Additionally, the thyroid hormone analogue sobetirome has been explored, although its effects on peripheral symptoms and safety profile remain unclear.

Efforts to restore MCT8 function have involved gene therapy using adeno-associated virus 9 (AAV9) vectors containing human MCT8 cDNA, which increased cerebral thyroid hormone signalling in mice. Similar approaches have shown promising results in zebrafish models. However, the effects of these therapies on peripheral symptoms and their safety profiles require further exploration.

In addition, chemical chaperones have been investigated to enhance the stability and trafficking of mutant MCT8, potentially increasing thyroid hormone transport across cell membranes. These chaperones have shown varying effects in different cell models, but their impact on the overall clinical and neurocognitive phenotype remains unclear and largely untested in animal models.


In summary, Allan-Herndon-Dudley syndrome (AHDS) is an exceptionally rare genetic disorder that profoundly affects both the nervous system and peripheral functions of those affected. The condition arises due to mutations in the SLC16A2 /MCT8 gene, which impairs the transport of crucial thyroid hormones into brain cells. Given its rarity, AHDS poses unique challenges in terms of diagnosis and treatment.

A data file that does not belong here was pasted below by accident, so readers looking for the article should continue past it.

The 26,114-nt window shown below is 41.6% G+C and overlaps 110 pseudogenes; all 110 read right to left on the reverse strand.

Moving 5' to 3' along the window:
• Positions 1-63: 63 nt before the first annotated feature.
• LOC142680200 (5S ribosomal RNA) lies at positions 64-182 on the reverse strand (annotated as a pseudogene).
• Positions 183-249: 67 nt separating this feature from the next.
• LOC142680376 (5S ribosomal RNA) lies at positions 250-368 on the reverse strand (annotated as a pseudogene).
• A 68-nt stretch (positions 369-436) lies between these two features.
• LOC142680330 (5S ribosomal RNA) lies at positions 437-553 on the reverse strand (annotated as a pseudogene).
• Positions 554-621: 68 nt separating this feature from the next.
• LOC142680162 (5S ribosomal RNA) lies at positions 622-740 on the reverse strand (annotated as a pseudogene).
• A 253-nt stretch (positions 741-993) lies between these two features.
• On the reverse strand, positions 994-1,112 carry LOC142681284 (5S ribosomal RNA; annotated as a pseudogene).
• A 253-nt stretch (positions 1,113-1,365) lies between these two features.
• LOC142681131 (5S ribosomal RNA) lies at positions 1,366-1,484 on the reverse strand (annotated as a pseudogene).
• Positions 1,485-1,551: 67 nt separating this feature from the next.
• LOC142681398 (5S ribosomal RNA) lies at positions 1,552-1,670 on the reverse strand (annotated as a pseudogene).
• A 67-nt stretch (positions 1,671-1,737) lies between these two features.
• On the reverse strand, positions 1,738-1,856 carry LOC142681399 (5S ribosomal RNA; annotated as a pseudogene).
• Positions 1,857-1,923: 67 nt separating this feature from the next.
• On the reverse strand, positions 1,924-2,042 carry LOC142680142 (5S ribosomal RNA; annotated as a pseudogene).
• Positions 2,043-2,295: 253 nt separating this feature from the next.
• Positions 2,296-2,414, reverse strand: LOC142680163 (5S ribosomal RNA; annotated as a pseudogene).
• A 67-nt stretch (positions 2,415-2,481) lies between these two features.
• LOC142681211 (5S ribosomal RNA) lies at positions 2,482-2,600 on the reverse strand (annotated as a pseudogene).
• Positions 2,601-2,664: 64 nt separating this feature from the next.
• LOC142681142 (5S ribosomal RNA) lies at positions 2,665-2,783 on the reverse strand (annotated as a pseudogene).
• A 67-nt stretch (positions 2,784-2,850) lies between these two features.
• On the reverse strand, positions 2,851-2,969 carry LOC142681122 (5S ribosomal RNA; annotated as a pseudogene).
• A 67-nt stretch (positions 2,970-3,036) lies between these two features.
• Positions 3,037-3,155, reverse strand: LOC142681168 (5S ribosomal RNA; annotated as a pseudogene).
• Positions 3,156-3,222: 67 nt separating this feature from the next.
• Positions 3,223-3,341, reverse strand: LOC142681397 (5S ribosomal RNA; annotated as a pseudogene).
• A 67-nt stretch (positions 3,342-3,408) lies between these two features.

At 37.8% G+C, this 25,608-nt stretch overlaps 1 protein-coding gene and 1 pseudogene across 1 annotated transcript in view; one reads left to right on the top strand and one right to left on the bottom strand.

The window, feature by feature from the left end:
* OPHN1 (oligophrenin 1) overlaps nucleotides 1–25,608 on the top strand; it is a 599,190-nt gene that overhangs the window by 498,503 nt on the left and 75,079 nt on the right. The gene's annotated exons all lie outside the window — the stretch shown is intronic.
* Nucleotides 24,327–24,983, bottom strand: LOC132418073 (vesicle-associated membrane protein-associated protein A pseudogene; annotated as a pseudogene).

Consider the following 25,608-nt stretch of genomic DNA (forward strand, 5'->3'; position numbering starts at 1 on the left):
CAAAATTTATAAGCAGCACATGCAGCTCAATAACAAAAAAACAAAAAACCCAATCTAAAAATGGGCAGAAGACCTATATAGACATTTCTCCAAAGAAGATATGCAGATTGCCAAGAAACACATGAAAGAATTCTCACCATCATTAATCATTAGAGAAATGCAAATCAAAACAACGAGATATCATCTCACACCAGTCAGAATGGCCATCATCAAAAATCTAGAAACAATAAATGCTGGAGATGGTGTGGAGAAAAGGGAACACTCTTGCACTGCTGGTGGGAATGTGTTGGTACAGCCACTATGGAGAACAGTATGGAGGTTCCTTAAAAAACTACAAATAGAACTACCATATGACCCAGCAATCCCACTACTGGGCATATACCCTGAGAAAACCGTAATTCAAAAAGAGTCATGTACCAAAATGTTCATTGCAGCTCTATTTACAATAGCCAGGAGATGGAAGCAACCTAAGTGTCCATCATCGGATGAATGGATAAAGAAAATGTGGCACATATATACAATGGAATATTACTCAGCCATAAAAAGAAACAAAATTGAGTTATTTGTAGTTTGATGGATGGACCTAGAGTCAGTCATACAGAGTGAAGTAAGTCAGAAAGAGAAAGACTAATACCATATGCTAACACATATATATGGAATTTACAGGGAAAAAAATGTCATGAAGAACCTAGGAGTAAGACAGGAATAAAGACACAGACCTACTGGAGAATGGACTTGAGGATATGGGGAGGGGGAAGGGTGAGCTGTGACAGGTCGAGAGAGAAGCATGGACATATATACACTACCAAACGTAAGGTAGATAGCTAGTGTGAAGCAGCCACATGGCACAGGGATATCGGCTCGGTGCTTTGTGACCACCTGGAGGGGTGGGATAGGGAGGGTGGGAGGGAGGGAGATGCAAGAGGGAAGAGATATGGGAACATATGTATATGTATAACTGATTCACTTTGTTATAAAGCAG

The diagnostic process typically involves a combination of clinical evaluation, genetic testing to identify SLC16A2 gene mutations and assessments of thyroid hormone levels. Genetic testing is especially crucial for confirming an AHDS diagnosis.

Presently, there is no cure for AHDS, and treatment primarily revolves around symptom management and enhancing the overall quality of life. This involves a multifaceted approach encompassing physical and speech therapy, nutritional support, and ongoing monitoring of thyroid function.

Recent research initiatives have explored various potential treatments, such as thyroid hormone analogues, gene therapy, and chemical chaperones. While some of these approaches have shown promise in mitigating peripheral symptoms, their effectiveness in addressing the neurocognitive deficits associated with AHDS remains uncertain. It is clear that further research is essential to develop effective therapies for this complex condition.

AHDS represents a medical challenge due to its limited prevalence and intricate nature.

Consequently, ongoing research efforts and collaboration among healthcare professionals are crucial to advancing our understanding and improving the lives of individuals grappling with this disorder.